• Clear perforated plastic provides the highest air temperatures in the mini-tunnels and is the best covering for heat-loving crops like cantaloupe, cucumbers and watermelon. Clear plastic cover­ing MUST be perforated. Unperforated plastic covers can result in air temperatures in excess of 60˚C : plants will die in this extreme heat. Clear perforated tunnel coverings must always be supported by hoops as unsupported plastic will burn leaves on contact.
  • Woven coverings (Reemay or polypropylene) are more suitable for crops like peppers, tomato and eggplant. Tomatoes will benefit from cloth covers, however if mini-tunnels remain on tomatoes for longer than 2 weeks, the tomato plants tend to become excessively vegetative. Fruit set and ma­turity will be delayed. The woven type covers must be supported if used on plants with growing points at top of the plant (ex. peppers and tomatoes). Woven covers do not need to be supported with a wire hoop if they are being used to cover prostrate plants like cucumbers and cantaloupe.

 High Tunnels

  • High tunnels are low-tech green­house-like structures, consisting of a single layer of polyethylene draped over metal or plastic arches. High tunnels are usually shaped like a quonset. A typical size is 15’ x 95’, but size can vary according to the grower’s needs.
  • High tunnels require some type of irrigation system: usually drip irrigation is installed.
  • The ends of a high tunnel are usually easily removed so that a small tractor or hand rototiller can fit inside to work the soil.
  • Crops are grown directly in the soil at ground level.
  • High tunnel structures usually remain in one place for 5-6 years, but eventually, problems with disease and soil quality require the tunnels to be moved.

How does a high tunnel work?

  • Unlike greenhouses, high tunnels are not heated and they are only cooled by rolling up the sides or opening the end walls. Temperatures inside the high tunnels are typically warmer than outside dur­ing the daytime, but at night there is little difference in temperature inside versus outside a high tun­nel

Crops recommended for high tunnels

  • Warm season crops like peppers, tomatoes, cucumbers, winter squash, cantaloupe and water­melon benefit from the higher daytime temperatures achieved within high tunnels.
  • Cool season crops like lettuce, spinach, radishes and broccoli can be planted earlier in the spring or grown later in the fall inside the high tunnels. However, mid-summer tempera­tures inside the high tunnels are too hot for these crops.
  • Strawberries in high tunnels are harvested earlier and yields are typically higher than for a crop grown outside the high tunnel. Strawberries overwintered in a high tunnel must be mulched with straw or wood chips.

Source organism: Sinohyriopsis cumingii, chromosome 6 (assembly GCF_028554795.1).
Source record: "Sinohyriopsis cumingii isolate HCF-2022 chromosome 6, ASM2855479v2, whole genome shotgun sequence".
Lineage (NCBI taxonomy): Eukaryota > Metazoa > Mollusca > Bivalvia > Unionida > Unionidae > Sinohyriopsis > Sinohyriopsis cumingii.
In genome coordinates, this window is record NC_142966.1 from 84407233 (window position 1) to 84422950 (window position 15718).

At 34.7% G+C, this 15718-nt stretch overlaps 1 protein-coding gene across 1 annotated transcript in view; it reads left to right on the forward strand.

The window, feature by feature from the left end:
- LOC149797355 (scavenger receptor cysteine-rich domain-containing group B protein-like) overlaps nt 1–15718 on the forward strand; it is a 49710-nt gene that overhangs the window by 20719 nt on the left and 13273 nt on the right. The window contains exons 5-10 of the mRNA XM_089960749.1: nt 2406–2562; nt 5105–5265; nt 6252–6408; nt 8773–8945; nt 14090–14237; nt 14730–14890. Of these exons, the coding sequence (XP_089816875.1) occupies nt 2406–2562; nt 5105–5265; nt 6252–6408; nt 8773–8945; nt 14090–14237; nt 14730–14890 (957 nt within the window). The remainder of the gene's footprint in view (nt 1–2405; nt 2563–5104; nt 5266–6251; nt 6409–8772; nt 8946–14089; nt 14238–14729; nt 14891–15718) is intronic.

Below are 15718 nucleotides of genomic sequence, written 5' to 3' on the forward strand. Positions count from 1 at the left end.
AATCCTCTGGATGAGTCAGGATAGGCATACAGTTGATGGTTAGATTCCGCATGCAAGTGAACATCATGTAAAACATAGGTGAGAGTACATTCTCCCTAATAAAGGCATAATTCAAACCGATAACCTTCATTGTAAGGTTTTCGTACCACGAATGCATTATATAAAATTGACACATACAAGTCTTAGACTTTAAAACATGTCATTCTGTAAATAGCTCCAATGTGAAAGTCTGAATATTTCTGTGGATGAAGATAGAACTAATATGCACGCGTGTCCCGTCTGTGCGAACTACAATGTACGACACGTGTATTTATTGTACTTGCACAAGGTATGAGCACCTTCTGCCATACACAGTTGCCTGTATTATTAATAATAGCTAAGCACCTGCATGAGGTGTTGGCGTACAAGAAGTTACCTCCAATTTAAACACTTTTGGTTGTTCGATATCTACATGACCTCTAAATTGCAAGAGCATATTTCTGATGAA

Crops not recommended for high tunnels?

  • Sweet corn tends to be too tall and has poor pollination in high tunnels. Tomatoes tend to delay flowering and fruit set when grown in a high tunnel.  Cool season crops like cauli­flower, cabbage, broccoli, radishes and celery do not do well in the heat of summer in a high tunnel.

Advantages of using high tunnels

  • Soil and air temperatures warm up earlier in spring and stay warmer later in the fall inside a high tunnel compared to outside the high tunnel. If crop covers are used in conjunction with high tunnels, crops can be planted up to 10 days earlier than without covers and high tunnels.  Late season lettuce has survived -8°C temperatures in fall when also covered with crop covers inside the high tunnel.
  • Higher air and soil temperatures during the growing season (especially on cool, cloudy days) enable crops in high tunnels to mature faster.
  • Some longer season crops like red peppers, watermelon and cantaloupe have a greater chance of reaching full maturity inside a high tunnel as compared to outside a high tunnel.
  • Several plantings of shorter season crops like spinach, lettuce and even transplanted broccoli are possible in a high tunnel.

What is plastic mulch?

  • Plastic mulch is a thin sheet of plastic that is laid on the soil and secured tightly to the soil by covering the edges of the plastic with soil. Plastic mulch used for vegetables is usually 1mil thick, 4’ wide and is usually used for only a single season. Plastic mulch used in tree fruit production can be up to 6mil thick and is made to last for many growing seasons.

Why should I use plastic mulch in my garden?

  • Plastic mulch increases soil temperature, provides water conservation and weed control.
  • Plastic mulch comes in many colours: